Few people know and understand the world economy as well as Jan-Egbert Sturm (52) from the Netherlands. The economist heads the Economic Research Center (KOF) at ETH Zurich and has been Vice President of the federal government’s Corona Task Force since February 2021. In the video call he answers the most pressing questions about the supply turbulence on the world markets.
View: The global economy has been plagued by delivery bottlenecks for quite a while now. What is the reason for that?
Jan-Egbert Sturm: The problems have two fundamental reasons. On the one hand, many companies shut down production in the pandemic. Switching off is quick and easy, but restarting it is more difficult. Because processes have to be initiated and supply chains have to be reconciled with one another.
And the second reason?
On the other hand, consumer demand shifted during the pandemic, from services that were no longer possible to consumer goods that we could actually buy. The boom in demand in this world of goods remains high, and production is still lagging behind.
How dangerous are these delivery bottlenecks?
The greatest danger at the moment is that the bottlenecks will slow the economic recovery. We have therefore reduced our growth forecast for Switzerland this year to 3.2 percent. On the other hand, the recovery will be stronger next year at 3.6 percent.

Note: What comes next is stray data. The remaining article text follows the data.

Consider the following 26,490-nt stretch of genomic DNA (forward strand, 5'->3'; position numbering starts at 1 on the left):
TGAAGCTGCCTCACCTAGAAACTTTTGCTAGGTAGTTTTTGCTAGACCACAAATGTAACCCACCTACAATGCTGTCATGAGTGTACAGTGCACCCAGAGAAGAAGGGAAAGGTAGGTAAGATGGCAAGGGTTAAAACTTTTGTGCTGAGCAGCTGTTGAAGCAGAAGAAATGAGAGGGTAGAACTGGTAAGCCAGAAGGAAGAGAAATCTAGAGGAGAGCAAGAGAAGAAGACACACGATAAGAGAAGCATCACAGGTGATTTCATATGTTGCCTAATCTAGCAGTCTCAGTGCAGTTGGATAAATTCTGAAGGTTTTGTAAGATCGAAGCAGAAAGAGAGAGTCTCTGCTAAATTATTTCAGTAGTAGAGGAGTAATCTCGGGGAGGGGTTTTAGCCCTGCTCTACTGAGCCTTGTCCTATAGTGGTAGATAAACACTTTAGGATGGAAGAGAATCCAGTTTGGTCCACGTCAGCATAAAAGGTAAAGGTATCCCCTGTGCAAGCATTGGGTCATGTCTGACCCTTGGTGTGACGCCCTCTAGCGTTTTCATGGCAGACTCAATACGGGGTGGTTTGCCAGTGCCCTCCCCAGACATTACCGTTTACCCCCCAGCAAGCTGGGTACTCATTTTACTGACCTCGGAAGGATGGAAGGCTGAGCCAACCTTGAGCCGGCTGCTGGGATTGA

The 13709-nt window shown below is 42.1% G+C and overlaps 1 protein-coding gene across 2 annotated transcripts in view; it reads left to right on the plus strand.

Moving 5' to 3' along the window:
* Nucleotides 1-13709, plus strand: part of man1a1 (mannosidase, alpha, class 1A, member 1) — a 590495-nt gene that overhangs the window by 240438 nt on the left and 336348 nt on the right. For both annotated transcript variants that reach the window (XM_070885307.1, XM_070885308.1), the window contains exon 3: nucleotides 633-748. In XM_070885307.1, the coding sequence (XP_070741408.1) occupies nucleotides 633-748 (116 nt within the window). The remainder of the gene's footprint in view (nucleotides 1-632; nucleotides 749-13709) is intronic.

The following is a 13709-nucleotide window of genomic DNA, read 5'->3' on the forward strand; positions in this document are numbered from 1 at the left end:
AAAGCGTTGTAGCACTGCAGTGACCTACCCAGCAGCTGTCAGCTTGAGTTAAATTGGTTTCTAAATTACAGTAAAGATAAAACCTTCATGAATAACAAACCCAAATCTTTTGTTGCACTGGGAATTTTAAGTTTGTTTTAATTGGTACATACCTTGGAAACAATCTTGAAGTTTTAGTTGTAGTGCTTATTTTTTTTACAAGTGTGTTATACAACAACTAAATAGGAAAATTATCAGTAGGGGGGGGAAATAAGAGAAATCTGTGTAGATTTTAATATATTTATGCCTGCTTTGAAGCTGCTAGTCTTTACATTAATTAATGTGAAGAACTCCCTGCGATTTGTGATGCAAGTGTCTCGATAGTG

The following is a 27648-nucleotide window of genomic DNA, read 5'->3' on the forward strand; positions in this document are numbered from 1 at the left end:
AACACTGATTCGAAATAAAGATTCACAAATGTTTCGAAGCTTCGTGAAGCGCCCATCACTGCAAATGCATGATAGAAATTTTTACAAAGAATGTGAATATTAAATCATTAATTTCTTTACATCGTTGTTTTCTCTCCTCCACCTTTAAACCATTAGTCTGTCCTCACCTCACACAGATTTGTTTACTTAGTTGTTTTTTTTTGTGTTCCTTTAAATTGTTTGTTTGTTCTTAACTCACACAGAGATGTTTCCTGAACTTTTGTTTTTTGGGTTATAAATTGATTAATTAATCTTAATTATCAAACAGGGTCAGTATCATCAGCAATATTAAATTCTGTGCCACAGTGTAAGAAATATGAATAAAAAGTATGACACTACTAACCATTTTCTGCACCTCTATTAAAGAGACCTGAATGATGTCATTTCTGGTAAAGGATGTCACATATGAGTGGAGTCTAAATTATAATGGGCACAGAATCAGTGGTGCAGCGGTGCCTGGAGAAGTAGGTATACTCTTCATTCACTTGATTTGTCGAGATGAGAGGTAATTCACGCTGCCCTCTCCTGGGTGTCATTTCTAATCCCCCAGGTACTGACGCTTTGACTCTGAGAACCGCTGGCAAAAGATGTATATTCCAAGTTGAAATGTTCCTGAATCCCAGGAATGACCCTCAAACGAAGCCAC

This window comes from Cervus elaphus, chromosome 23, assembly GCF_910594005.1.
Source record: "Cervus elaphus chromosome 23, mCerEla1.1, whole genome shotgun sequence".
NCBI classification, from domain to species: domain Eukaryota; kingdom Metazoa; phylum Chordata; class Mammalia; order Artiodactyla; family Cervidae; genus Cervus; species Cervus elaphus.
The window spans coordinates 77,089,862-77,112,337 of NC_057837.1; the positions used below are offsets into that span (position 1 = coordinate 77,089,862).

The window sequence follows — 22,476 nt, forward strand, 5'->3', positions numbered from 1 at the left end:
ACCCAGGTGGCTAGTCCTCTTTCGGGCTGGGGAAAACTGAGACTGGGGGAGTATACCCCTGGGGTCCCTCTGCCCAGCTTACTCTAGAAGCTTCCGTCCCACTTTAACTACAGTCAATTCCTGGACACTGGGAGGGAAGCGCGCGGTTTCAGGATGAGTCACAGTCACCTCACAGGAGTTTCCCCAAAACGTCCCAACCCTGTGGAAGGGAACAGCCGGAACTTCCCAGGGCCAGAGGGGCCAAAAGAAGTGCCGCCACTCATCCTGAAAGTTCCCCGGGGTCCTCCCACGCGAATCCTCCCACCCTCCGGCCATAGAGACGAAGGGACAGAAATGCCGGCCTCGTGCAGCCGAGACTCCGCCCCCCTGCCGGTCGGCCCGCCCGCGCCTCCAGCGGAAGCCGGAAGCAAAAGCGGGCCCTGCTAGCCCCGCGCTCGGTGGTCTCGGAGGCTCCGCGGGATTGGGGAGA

Does that mean that this is a temporary phenomenon?
Yes, but it can take a few more months for the delivery bottlenecks to be resolved. This has a certain potential for frustration for consumers.
What does it take for the supply chains to function properly again?
It helps if the demand shifts back a little towards services. We consumers have that in our own hands to a certain extent. We could gradually go back to traveling or going to restaurants – instead of buying fancy furniture or the latest mobile phone. If everyone wants the same gadget at the same time, this leads to bottlenecks, even though global production is already running at full speed again.
Is the Christmas business in danger of falling into the water?
It may well be that there are a little more vouchers for goods still to be delivered under the Christmas tree this year than usual.